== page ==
What Is Staining My Roof And What Should I Do?
Your home may have a beautiful exterior, but stains on your roof can be an eyesore. What’s more, you might have concerns as a homeowner. What’s causing the stains? Can the discoloration be removed or prevented? Do I need the help of a roofing professional?
There are a few things that could be causing the unsightly marks on your roof. Figuring out which type of staining you have (as well as the overall condition of your roof) will help you plan the best course of action.
Black Streaks Probably Mean Algae
The most common cause of roof staining is gloeocapsa magma–a type of algae. These tiny growths cause the ugly black streaks that can be found on roofs across the country. Although warm coastal climates are more hospitable to algae growth, it’s still an issue in Wisconsin and other northern states because of our hot and humid summers. Algae feed on the limestone in asphalt shingles and spread over a roof, causing that signature black streaking. By the time you notice discoloration, the algae have probably been growing for a few months.
The good news is that these algae are largely harmless and easy to treat. An algae problem doesn’t mean your roof needs replacing. However, if allowed to grow over an extended period of time, algae can start to degrade the UV protection on shingles or turn into a worse problem (lichen), so it’s best to take care of the problem sooner rather than later.
Preventing Algae Growth
Algae love moist environments. That’s why black streaks appear most often on northern roof exposures, where there’s less sunlight to evaporate lingering moisture. In fact, algae growth is a good indicator of where your roof might have moisture retention issues. Roofs are designed to get wet, but they shouldn’t stay wet!
It’s tough to prevent algae, but keeping your roof dry can help. Trim branches that block sunlight. Clear any debris which traps moisture and can also cause discoloration. Make sure your gutters are clear and draining well. Some sources recommend installing copper or galvanized steel strips to kill algae, but we’ve found that this isn’t as effective in Wisconsin’s climate. Simple maintenance is a better way to keep algae at bay.
Treating Algae Stains
Getting rid of the black stains on your roof is actually pretty easy. You can even do it yourself with some basic materials, as long as this is does not void your shingle manufacturer’s warranty.
You’ll want to buy spray-on algaecide, which is widely available at big box stores. Wait for a dry, overcast day, which will give your cleaning agent the maximum time to go to work without washing away or drying up. Cover landscaping under your gutter line and remove any furniture or outdoor decorations. Put on some protective gear and nonstick shoes and enlist a friend–safety first!–before climbing up onto your roof. Avoid using a power washer, which can damage your shingles. Instead, use a regular pump-style gardening sprayer and use it to gently wet down the roof with the algaecide solution. After about 20 minutes, rinse with regular water from a hose.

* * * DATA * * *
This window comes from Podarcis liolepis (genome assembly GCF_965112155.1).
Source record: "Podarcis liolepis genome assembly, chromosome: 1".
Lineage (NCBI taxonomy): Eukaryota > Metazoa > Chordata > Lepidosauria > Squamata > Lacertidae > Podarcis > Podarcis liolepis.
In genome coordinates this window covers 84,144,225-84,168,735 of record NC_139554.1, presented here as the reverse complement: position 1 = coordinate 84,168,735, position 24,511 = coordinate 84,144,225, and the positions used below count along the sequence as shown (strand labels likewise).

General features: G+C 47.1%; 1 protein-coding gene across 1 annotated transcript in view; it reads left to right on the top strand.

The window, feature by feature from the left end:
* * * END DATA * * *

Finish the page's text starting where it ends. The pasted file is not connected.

You might not immediately notice a difference in the algae staining, but don’t panic. It can take up to a month for there to be a visible reduction in algae growth. Once you’ve successfully treated your roof, it will stay pristine and algae-free for 1-2 years.
When Algae Become Lichen, Call The Pros
The real danger of algae growth is when it combines with airborne fungus particles to create lichen, splotchy growths which can be blue-green, grey, or a variety of other colors. Lichen grow roots and feed off of your shingles, which causes a lot of damage. Once lichen is on a roof, it can be extremely difficult to remove. If you notice lichen growing on your roof, contact a roofing professional at L.H. Krueger and we can help you evaluate your options.
Other Possible Causes Of Roof Stains
Although the staining you’re seeing is probably algae, there are a few other less likely suspects. Brown or red stains could mean rust from flashing or other metal components. This can be cleaned, but it’s best to contact a pro to make sure your roof hasn’t sustained any damage. If you notice dark discoloration around a chimney, it might be soot, and you should consider having your chimney inspected and cleaned. Extreme weather fluctuations can cause the pigment in old or low-quality shingles to rise to the surface and “bleed” down your roof. If that’s the case, it’s probably time for a new roof.
When Staining Means It’s Time For A Roof Replacement
Eventually, all roofs need to be replaced, whether due to age or damage. Unsure about whether it’s time for a replacement? Check out our recent post about the life expectancy of a roof, or contact us to request a Free Service Estimate. If you are due for a replacement, there are new algae-resistant roofing materials that might be beneficial for your home. Our team would be happy to assess your roof and provide recommendations.